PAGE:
So I come to this conference with a lot of curiosity about the wider context for how my religious community has engaged the LGBTQIA community. As I explored the church’s papers, journals, records, and statements, I realized that the Seventh-day Adventist approach to the lives of LGBTQIA people is rooted in our historical approaches to religious and civic law. Over its 154-year history, the Adventist denomination has engaged in religious liberty and civic activism, and as it has done so, it has acted on the premise that the church has one appropriate lane of authority, the state has another separate and distinct lane, and the church should carefully monitor these lanes so as to prevent both state interference in religious matters and religious tyranny’s “improper influence” on individual conscience or minority populations (London, 2009; Moore, 2013; White, 1911).
I like how the Adventist General Conference President Ted N. C. Wilson defined this in 2013: “keeping the church at arm’s length from the state” (Wilson, 2013). According to Wilson, the principle of religious liberty precludes the Adventist church from accepting the belief that any nation-state rests on Christianity as its official faith or source of law. It also precludes Adventists from using faith “as a cudgel” or civic legislation “to coerce” other people (ibid). This principle, which the General Conference uses to monitor official church activity around the world, is rooted in traditional Adventist theological teachings about the separation of church and state. Specifically, since the church’s founding in the 1860s, Adventists have anticipated a time in contemporary history when church members would become Othered and persecuted under civic state law. That expectation of future state persecution has understandably checked the church’s willingness to either seek civic power or use it to target other populations.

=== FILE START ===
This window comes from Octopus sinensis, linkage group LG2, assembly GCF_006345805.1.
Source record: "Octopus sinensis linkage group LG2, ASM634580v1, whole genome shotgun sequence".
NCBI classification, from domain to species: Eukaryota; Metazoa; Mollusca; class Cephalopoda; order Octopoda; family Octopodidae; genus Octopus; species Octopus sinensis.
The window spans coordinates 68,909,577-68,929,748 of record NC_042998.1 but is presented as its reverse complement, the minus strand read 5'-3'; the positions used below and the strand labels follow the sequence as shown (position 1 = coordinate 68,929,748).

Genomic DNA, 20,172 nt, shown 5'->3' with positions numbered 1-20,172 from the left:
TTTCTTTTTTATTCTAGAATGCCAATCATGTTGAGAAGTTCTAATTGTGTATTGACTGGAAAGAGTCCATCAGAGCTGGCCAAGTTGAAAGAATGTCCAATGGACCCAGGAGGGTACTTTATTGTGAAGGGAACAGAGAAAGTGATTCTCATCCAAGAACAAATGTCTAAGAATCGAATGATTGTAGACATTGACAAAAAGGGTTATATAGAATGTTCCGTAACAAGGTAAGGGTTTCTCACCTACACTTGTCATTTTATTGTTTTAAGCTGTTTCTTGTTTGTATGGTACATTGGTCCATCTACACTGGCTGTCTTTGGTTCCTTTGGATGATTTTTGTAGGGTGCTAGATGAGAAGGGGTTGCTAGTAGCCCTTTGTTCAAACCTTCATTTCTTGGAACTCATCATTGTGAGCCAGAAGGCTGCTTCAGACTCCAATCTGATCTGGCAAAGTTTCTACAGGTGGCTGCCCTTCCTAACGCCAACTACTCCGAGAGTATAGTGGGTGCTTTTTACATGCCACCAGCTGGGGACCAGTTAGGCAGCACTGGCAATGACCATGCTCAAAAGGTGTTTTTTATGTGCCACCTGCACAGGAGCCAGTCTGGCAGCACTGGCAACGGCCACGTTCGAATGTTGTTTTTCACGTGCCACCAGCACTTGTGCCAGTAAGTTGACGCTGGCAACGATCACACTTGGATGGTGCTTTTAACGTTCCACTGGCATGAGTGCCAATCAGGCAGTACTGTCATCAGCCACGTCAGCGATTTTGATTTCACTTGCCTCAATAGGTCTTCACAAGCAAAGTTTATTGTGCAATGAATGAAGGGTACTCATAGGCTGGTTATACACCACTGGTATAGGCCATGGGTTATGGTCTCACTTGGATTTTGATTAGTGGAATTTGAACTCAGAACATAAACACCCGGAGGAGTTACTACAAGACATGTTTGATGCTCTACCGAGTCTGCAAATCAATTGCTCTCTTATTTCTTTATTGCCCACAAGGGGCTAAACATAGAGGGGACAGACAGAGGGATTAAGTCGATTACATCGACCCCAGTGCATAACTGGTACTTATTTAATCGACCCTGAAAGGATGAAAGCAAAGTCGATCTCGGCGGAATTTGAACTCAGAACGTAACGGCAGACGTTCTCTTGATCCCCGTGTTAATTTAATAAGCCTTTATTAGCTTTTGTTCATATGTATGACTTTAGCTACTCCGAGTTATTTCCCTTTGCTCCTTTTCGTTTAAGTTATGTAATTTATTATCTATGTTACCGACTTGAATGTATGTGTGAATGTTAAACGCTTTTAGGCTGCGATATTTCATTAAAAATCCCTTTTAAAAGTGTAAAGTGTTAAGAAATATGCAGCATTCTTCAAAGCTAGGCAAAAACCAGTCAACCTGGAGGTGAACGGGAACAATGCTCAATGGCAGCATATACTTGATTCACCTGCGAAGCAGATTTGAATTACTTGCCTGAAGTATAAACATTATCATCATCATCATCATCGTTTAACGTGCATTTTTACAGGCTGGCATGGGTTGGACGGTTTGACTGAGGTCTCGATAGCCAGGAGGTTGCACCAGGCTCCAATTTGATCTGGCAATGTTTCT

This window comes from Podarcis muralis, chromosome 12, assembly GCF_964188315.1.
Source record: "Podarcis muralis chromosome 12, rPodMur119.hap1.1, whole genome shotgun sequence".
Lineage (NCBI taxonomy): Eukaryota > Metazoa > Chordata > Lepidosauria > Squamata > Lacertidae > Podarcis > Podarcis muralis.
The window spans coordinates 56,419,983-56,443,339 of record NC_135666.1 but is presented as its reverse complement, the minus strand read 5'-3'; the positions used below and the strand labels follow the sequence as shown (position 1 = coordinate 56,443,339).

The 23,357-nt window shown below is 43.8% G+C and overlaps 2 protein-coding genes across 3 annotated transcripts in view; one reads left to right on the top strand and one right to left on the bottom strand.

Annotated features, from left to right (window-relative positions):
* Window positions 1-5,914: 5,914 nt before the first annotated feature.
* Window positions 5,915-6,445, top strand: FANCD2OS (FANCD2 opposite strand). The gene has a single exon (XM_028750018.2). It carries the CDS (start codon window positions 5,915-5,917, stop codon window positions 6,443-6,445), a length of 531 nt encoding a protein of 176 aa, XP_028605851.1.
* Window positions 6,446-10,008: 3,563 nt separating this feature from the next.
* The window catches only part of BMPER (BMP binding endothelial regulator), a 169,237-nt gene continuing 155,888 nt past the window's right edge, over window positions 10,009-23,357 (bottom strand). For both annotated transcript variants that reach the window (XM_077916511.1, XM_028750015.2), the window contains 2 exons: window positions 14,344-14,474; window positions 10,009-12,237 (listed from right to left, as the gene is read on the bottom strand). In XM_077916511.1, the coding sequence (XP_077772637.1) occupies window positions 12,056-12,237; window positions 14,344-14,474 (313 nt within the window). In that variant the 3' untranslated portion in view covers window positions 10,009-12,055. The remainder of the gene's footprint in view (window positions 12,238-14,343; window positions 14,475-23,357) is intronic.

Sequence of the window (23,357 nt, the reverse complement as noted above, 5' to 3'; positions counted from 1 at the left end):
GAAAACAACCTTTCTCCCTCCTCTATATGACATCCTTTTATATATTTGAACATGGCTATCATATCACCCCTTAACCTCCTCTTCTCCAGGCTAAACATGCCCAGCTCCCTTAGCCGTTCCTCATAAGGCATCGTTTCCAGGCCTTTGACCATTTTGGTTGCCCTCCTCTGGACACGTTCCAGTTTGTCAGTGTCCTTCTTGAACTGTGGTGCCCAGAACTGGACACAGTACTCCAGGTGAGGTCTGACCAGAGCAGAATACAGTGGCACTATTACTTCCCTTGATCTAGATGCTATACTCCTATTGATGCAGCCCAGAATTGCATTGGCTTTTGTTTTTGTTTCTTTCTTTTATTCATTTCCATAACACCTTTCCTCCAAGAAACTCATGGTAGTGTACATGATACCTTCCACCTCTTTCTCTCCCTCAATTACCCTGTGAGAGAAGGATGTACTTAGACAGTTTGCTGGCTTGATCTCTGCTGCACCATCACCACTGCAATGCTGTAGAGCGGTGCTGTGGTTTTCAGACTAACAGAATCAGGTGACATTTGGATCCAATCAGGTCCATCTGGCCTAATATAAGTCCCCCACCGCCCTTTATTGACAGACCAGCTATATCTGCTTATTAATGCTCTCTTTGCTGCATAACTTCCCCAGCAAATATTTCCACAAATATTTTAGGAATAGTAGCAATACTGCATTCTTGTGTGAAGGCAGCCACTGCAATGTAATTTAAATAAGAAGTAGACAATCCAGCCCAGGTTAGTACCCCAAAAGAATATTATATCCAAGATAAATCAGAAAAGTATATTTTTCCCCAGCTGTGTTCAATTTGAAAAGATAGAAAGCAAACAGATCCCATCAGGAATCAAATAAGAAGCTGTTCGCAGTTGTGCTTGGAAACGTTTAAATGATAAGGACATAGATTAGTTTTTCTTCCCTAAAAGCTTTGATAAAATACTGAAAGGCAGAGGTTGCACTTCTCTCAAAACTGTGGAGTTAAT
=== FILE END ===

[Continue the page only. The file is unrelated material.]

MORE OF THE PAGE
A closer look yields a more mixed picture. Highlights from the church’s 154 years of religious liberty activism include A. T. Jones’ testimony to Congress in 1888. Jones advocated for Adventists’ ability to observe the Sabbath in a climate where Sunday sacredness was being grafted into local, state, and potentially national law. In his testimony, Jones noted that “religious bigotry … knows no such thing as progress or enlightenment; it is ever the same.” He also said, “No man can allow any legislation in behalf of the religion, or the religious observances, in which he himself believes, without forfeiting his own religious freedom” (1989).
Another historical highlight is an appeal for liberty from the denomination’s Southern Union Conference temperance and religious liberty secretary, S. B. Horton, to the Louisiana state legislature in 1908. Both Jones’ and Horton’s appeals address religious liberty in terms of civil rights and not only in terms of sectarian theology. Interestingly, the Horton address, mostly about alcohol, also records a church spokesman “welcom[ing] restrictive legislation” against sex or marriage between White and Black people — in the name of pure morals and civic order. That should be a familiar argument to the people in this meeting (Horton, 1908, p. 4).
But Horton also foreshadowed Wilson’s argument about using Caesar to establish religious convictions: “Even if Sunday was the true rest day given to the church,” Horton wrote, “it would be wrong for the state to enforce acceptance of a purely religious tenet… the passing of [religious] laws is a long step toward the union of church and state” (p. 10). And he further opposed such laws because “their primary purpose is to protect a religious institution, rather than to protect all citizens in the enjoyment of their natural and inalienable rights” (p. 11).
In the last thirty years, though, the Adventist denomination’s North American Division, which serves the United States, Canada, Bermuda, and parts of Micronesia, has mostly sought to avoid public controversy on matters of civil law. Its staff members engage civil rights topics indirectly, through national or regional public affairs and religious liberty offices and legal “friend of the court” briefs. The church’s brief strategy allows it to engage the current US Supreme Court, which through cases like Hosanna-Tabor v. EEOC (2012) and Burwell v. Hobby Lobby (2014) has been unusually deferential to religious agents, organizations, and businesses providing public services to the general public.